April 3, 1978 — August 2, 2015
Originally from Western Asia, Yana Filkovsky immigrated to the United States around age 12. Spending most of her life in the New York City area gave her a richly diverse cultural experience and range of perspectives.
She had started drawing as well as writing poetry and prose in her early childhood, but it was in high school that she discovered painting and sculpture. She then realized that Art was her true passion and decided to dedicate her life in its pursuit. She studied painting for a few semesters at Hampshire College in Massachusetts, until she fell ill with what turned out to be a lifelong, disabling form of a severe, chronic depression. Nevertheless, after a year’s hiatus, she returned to study at the State University of New York at Purchase College. She earned her Bachelor of Fine Arts degree with Honors, with a concentration in Printmaking (intaglio, lithography, woodcut, silkscreen, as well as book arts), along with a Minor degree in Art History, and a second Minor in Psychology, a subject which is integral to the content of much of her artwork.
During those years she had also began SCUBA diving, learning various specialties, such as underwater photography, to eventually earn the title of a Master SCUBA Diver. Sometimes there are elements in her work that exist solely thanks to her experiences under the sea. After College, she exhibited in solo and group shows in Brooklyn and in New York City. Among other things, she volunteered in NYC’s Center for Book Arts, worked in a Textile Design Studio, and as an assistant to contemporary multimedia artist Josely Carvalho.
Eventually, the ideas triggered by printmaking around multiple images, and especially those of book arts around visual narrative, led her to decide to add a temporal dimension to her work. She enrolled in the Master of Fine Arts program in the Department of Digital Art at Pratt Institute in Brooklyn, NY, where she focused on motion graphics, video, and animation. During her time there she also learned digital imaging in general, which became the medium of most of the work she has produced over the years since then.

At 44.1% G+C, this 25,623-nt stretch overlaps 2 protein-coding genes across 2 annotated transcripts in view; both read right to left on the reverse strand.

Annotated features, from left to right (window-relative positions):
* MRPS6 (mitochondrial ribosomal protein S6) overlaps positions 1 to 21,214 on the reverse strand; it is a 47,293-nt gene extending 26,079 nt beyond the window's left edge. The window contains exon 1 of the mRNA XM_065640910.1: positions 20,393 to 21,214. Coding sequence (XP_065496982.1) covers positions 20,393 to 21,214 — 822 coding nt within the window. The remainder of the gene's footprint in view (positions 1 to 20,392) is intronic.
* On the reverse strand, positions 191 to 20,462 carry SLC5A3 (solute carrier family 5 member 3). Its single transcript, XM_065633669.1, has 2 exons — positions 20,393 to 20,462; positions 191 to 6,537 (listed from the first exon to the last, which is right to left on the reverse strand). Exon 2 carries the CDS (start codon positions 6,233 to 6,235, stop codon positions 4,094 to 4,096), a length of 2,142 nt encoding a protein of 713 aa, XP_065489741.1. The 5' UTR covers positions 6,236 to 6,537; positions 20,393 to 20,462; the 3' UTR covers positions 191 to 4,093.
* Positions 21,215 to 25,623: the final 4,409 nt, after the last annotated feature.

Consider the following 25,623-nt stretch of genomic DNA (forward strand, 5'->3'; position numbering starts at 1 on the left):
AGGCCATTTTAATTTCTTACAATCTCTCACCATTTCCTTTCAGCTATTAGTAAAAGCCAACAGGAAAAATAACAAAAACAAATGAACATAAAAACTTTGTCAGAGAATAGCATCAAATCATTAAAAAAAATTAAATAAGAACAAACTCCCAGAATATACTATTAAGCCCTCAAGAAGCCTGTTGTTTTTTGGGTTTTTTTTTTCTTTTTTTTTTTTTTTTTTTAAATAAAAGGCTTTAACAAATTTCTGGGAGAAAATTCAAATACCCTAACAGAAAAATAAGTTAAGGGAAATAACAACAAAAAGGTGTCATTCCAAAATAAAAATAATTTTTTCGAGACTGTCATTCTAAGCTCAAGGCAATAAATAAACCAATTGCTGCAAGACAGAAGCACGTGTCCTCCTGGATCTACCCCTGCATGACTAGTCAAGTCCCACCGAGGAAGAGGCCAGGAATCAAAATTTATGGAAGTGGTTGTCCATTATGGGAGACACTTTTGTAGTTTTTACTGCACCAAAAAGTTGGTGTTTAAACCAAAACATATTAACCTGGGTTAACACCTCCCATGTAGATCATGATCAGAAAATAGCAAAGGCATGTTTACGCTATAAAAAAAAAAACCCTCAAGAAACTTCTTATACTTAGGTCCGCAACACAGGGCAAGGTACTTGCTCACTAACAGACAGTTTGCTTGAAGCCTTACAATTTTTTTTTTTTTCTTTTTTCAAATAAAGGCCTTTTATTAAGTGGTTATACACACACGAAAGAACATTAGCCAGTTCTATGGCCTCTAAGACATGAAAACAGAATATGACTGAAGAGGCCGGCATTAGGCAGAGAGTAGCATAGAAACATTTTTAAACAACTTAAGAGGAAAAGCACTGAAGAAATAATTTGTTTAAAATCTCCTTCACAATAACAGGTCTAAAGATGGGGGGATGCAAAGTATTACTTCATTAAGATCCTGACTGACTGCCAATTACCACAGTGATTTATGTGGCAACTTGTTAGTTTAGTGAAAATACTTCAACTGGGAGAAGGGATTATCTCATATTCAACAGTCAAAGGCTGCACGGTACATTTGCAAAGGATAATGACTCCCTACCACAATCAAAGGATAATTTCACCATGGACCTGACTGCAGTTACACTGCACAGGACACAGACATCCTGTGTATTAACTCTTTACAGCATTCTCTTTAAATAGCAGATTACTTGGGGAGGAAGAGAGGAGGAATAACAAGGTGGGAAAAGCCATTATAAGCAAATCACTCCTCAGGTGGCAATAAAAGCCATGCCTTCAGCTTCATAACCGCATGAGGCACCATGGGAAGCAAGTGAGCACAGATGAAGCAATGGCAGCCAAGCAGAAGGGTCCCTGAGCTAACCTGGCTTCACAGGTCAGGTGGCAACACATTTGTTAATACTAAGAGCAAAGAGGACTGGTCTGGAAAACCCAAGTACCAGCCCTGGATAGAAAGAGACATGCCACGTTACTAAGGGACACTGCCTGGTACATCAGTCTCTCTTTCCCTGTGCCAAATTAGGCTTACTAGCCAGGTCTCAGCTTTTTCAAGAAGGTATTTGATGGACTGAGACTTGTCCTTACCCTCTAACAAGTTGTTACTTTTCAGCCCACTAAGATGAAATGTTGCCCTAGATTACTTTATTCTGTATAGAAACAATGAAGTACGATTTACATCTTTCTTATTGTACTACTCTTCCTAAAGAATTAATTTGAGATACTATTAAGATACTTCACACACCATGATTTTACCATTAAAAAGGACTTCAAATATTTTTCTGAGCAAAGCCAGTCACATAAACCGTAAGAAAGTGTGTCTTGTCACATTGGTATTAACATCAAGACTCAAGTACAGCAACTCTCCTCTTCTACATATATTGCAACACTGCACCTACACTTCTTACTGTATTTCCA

In 2008 she moved near Boston, Massachusetts, and in 2010 she married Zen Saito, a fellow artist, sculptor, and painter.
My artwork is borne of and intended to convey various aspects of the human experience, in simultaneously universal and individually subjective terms. Whether the medium is traditional or digital, still or in motion, whether the work is strictly visual or incorporates words, and whether the style is surreal, abstract or representational, my work strives to express inner experience with layers of meaning ranging from the perceptual through the emotional/cognitive to the spiritual. I work across a wide range of media which include traditional printmaking and artist books, motion graphics, video and animation, digital photo-montage, as well as sculpture, painting, collage, drawing, and mixed media. Each medium allows me to create work that either expresses entirely different concepts, or similar ideas but in extremely varied perspectives.
“Vertipology,” my most recent work, is a series of digital photomontage images which are each composed of dozens of photographs which I had meshed together, distorting perspectives, distances, and details, hours, seasons, etc. No such landscapes exist. Those vistas are, rather, depictions of a subjective experience of those whereabouts.
In the artist’s book “Year of the Mad Bird” I alternated pages of free-verse with pages of intaglio & aquatint etchings, some with watercolor, using motifs such as a bird character as a metaphor for a soul, to express subjective abstractions of general concepts, such as “language,” “specimen,” “shadow,” “war,” “elevation,” etc.
These two examples describe what probably appears as a wide variety in types of artwork I create, but I think they explain the essence of what all my work holds in common. My hope is that my work would resonate with a viewer regarding their own experience, which may be deeply personal, yet simultaneously universal in its essence. If it evokes a reassuring sense of strange familiarity, or familiar strangeness, in even just one of all viewers, then it has struck that chord.